Yesterday, we asked: Does Chris Christie have Scott Walker’s back?
Our answer, based on multiple conversations with Republicans in Washington and Wisconsin, was basically “yes.”
We’re less sure today.
Among the most authoritative sources for our piece was someone we identified, upon mutual agreement, as a “GOP source with knowledge of RGA spending.” The source pushed back hard on any suggestion the RGA wasn’t supporting Walker with sufficient enthusiasm and money. We concluded that concerns about Christie tanking Walker would appear to be “unfounded” if what this source told us was true.
It turns out that it wasn’t.
The RGA had already spent $6 million overall in Wisconsin, the source said, and would spend a total of $10 million or $11 million by Election Day – up to an additional $5 million to shore up Walker in a competitive race. The majority of the money the RGA had spent – and planned to spend – would be on television ads. Those numbers, this source pointed out, compare favorably to RGA spending next door in Michigan ($10 million to date), where Governor Rick Snyder has held a small but consistent lead in public and private polling. “So when all is said and done, we’ll spend more in Wisconsin than Michigan,” the source told us.
That’s not accurate.
After our story ran, Robert Costa of the Washington Post reported that RGA officials told him “their original plan had been to spend about $900,000 on the Wisconsin airwaves in the campaign’s closing days. But after internal deliberations and tightening polls, that amount has been increased to $2 million.”
That’s pretty close to the opposite of what we were told.
Our “GOP source with knowledge of RGA spending” told us: “We have another $4-5 million in TV ad time reserved for these last two weeks.” So if the RGA is committing to just $2 million now – that’s not an increase over their original amount, as RGA officials told the Post, it would appear to be a significant reduction.
What's more, Wisconsin GOP sources dispute the RGA's claim to have spent $6 million to date, putting the figure at closer to $3 million.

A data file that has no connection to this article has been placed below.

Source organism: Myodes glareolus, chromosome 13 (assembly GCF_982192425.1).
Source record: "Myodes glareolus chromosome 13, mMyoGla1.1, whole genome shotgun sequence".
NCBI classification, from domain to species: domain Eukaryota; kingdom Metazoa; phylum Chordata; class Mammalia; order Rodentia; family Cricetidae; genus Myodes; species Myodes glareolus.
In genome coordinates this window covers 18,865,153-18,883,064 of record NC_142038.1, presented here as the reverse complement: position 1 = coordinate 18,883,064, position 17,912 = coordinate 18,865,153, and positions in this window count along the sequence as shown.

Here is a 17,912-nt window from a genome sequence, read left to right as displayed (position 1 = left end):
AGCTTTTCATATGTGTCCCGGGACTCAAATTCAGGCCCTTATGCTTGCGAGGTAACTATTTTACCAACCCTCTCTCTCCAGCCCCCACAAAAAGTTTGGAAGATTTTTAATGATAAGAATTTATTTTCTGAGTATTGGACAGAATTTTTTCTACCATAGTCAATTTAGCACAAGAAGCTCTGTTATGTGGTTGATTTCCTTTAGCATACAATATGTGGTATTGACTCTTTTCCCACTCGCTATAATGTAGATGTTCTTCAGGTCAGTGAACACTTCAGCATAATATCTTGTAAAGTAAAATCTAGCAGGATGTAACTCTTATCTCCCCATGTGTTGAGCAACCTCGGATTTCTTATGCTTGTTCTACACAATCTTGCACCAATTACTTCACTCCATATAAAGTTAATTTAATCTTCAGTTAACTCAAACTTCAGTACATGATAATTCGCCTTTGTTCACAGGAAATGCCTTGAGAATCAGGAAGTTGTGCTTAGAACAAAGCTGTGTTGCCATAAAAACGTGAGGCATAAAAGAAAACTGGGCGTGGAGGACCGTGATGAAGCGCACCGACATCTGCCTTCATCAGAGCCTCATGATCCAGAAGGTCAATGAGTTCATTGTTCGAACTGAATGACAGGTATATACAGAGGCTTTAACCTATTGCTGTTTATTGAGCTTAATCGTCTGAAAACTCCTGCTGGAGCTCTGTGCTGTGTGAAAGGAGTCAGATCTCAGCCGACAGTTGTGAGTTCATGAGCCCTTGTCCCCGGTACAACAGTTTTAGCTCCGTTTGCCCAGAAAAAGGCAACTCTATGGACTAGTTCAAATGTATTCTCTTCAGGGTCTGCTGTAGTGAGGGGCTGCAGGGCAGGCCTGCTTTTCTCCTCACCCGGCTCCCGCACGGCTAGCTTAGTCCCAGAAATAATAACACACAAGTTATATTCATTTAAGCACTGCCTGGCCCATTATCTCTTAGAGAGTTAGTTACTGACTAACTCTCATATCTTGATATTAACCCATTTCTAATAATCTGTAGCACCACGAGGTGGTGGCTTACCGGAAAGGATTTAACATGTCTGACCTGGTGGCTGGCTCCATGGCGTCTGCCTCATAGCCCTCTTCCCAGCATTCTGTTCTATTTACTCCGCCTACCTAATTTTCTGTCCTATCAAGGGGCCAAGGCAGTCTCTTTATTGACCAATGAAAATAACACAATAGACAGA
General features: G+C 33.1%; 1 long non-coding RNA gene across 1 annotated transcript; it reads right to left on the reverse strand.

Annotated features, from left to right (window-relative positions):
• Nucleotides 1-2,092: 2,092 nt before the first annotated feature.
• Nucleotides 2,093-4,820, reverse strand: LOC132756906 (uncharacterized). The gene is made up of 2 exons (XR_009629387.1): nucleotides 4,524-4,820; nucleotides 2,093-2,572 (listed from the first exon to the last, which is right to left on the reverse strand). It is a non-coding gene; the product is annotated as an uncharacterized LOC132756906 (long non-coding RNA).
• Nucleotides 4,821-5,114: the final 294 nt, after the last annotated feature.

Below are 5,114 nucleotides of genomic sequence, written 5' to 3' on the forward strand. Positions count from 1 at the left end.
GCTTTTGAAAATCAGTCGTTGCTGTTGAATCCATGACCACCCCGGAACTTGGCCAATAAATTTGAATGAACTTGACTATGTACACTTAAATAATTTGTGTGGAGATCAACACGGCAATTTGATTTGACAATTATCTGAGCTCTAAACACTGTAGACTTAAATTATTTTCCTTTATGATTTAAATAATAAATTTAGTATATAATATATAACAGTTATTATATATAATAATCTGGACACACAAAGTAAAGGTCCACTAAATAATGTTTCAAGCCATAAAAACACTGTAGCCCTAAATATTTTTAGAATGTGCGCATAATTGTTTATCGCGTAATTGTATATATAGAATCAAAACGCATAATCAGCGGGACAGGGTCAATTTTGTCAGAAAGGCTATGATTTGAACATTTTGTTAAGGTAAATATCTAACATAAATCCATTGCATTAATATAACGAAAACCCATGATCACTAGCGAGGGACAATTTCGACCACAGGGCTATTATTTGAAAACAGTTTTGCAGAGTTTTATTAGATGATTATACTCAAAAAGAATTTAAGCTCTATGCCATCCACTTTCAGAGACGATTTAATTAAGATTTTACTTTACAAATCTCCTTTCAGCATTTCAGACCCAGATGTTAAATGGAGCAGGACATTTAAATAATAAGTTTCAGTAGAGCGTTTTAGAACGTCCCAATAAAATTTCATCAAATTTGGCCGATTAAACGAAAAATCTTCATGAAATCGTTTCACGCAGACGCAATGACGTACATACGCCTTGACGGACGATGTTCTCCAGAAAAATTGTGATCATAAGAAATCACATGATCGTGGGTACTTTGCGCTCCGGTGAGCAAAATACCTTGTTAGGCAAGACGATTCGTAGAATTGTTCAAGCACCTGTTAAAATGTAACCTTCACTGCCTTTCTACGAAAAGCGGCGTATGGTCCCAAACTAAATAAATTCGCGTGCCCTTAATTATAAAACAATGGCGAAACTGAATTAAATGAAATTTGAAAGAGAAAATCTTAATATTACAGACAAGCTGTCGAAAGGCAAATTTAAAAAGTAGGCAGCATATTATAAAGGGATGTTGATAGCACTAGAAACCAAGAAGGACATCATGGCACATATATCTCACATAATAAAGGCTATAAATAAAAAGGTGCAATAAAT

We'll have more clarity on this spending after the election, when final FEC reports are published. But even if we accept the RGA's new claim to the Post at face value--that they'll spend "$8 million in total in Wisconsin" by the end of the campaign--the RGA is now conceding that they are spending more on Michigan ($10 million to date) than Wisconsin.
The obvious questions: Is the RGA reducing its planned spending in one of the highest-profile and tightest gubernatorial contests in the country? If so, why? And why would the RGA spend more on Rick Snyder than Scott Walker?
Reasonable people can disagree about whether Michigan or Wisconsin should have been a higher priority for RGA spending this cycle. Sources close to the RGA point out that Walker benefited from generous RGA help during his recall election in the summer of 2012 ($9 million). But there is no disputing the fact that the race in Michigan has long been less competitive. Of the 36 polls listed on the RealClearPolitics Michigan Governor web page, the Democrat, Mark Schauer, has led in just three. In the RealClearPolitics average of polls over the last three weeks (9/30 through 10/19) Snyder has a 5.6 point lead.
In Wisconsin, by contrast, Democrat Mary Burke has led or been tied with Walker in nearly half of the polls taken since April (7 of 16). On Thursday, the Milwaukee Journal Sentinel reported that "Burke and her allies have outspent the governor and his allies on broadcast television, $8.2 million to $7.4 million, according to data compiled by the Center for Public Integrity," but "Republicans are believed to have a spending advantage" on cable. Campaign spending is just one factor out of many that can determine the outcome of a close race, but the race in Wisconsin couldn't get any closer. Walker and Burke are now tied--47.3 percent to 47.3 percent--in the average of polls.